South Korea's president Lee Myung bak has made no bones about 'teaching North Korea a lesson'. He trashed Kim Dai Jung's 'Sunshine Policy', cut off food supplies and fertilizers' when he took over the Blue House in 2008, upped the ante in a belligerent, bellicose sounding 'Drang nach Norden' policy towards the DPRK, and has recklessly taunted Kim Jong il & co. by playing tin admiral in joint US ROK military games along the NLL [Northern Limit Line] which briefly turned into a sharp reposte from the North when South Korean shells fell in North Korea's territorial waters in November 2010.
Lee has stopped South Koreans from visiting resorts on Kumgangsan [Diamond Mountain], much reverred by Koreans north or south, which during the heady days of the 'Sunshine Policy' South Korean capital built, supported, and drew profit. The pleasure sights also brought much needed hard cash to a strapped North Korean economy.
The accidental shooting of a South Korean tourist who ventured too close to an 'installation' brought a complete stop to visits to Kumgangsan by Lee's presidential fiat. The North cloaked itself behind its refusal to apologise for the tourist's death. And the matter lay there until today.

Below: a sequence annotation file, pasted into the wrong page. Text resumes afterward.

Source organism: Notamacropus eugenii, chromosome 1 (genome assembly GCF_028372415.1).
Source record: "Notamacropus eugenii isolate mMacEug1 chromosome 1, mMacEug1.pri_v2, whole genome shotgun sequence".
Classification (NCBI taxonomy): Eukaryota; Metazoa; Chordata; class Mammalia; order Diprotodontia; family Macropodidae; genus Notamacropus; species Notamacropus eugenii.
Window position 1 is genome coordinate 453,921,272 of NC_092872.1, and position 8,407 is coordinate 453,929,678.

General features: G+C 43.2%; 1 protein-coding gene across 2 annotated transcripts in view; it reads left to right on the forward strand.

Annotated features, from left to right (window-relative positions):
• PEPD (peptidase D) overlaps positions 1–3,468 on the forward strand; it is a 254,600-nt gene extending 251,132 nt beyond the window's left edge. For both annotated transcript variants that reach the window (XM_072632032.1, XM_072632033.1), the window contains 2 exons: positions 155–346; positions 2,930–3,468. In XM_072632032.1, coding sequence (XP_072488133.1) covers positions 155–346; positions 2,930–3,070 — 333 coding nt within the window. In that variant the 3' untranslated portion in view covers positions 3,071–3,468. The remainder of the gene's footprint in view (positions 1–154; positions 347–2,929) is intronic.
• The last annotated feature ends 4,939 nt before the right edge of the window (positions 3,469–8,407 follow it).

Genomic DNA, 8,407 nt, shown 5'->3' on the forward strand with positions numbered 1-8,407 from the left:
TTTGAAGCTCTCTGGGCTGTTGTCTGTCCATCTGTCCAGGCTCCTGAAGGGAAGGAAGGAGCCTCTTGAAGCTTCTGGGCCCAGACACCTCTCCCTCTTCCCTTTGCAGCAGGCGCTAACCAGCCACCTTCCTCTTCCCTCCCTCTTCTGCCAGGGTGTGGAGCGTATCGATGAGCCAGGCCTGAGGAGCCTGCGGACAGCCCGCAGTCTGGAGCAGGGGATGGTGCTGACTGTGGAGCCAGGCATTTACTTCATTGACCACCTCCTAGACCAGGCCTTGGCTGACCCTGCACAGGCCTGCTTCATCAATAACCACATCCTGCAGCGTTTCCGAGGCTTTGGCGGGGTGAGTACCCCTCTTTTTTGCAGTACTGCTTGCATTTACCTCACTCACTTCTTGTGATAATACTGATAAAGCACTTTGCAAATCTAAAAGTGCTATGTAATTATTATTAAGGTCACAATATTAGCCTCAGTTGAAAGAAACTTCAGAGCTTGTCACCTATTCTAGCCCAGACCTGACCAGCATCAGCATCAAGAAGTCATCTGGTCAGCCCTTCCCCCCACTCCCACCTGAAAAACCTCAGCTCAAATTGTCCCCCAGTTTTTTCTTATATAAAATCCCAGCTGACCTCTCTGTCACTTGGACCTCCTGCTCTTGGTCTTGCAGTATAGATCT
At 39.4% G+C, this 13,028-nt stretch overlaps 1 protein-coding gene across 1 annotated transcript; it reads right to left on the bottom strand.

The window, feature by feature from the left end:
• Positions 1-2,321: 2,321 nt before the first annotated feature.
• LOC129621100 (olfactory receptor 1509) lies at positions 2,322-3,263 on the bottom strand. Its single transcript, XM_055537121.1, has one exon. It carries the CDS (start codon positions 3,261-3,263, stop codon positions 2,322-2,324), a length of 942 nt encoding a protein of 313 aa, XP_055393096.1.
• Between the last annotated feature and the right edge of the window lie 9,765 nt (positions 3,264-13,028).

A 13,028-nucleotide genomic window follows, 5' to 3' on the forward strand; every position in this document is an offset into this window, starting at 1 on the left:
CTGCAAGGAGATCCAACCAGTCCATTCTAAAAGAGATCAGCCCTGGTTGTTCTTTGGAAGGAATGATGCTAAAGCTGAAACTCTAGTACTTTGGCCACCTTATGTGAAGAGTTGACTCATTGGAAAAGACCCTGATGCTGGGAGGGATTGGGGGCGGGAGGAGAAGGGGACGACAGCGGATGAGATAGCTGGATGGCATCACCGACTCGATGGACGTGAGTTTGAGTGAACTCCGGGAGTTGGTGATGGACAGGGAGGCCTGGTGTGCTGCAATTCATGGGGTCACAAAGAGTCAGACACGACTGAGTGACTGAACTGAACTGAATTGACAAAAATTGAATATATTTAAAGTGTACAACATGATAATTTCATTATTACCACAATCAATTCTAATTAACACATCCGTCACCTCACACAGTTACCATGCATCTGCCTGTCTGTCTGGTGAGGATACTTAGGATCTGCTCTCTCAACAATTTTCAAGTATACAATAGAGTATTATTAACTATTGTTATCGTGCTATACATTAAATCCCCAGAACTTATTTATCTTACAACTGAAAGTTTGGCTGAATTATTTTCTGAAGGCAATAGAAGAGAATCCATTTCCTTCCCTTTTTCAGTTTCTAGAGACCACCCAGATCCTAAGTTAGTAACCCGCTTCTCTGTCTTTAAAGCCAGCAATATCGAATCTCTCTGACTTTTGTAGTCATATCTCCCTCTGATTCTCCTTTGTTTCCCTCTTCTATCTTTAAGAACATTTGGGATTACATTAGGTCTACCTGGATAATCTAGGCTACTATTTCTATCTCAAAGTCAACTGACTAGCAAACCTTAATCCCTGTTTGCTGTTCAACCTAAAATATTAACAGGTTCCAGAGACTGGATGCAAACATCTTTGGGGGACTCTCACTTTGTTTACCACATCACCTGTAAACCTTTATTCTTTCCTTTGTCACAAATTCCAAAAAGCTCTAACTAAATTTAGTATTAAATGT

Since the 'freeze' North Korea has tried to negotiate with the private owners of the resorts, but talks lingered and got nowhere.
On other fronts, Lee Myung bak has tried to push his advantage, with US agreement and backing, but to little avail. In fact, the South Korean's efforts on the economic, military, and economic fronts have made long fire.
Now the North has slammed hard the ball of 'in your face' politics by ordering all South Koreans keeping the tourist sites in good order to leave the country, and it wouldn't surprise GuamDiary that it would threaten to 'nationalise' the South's share in the jointly run area.
Tensions will rise for sure. Will Lee Myung bak, to soothe the ruffled feathers of South Korean investers find a face saving exit?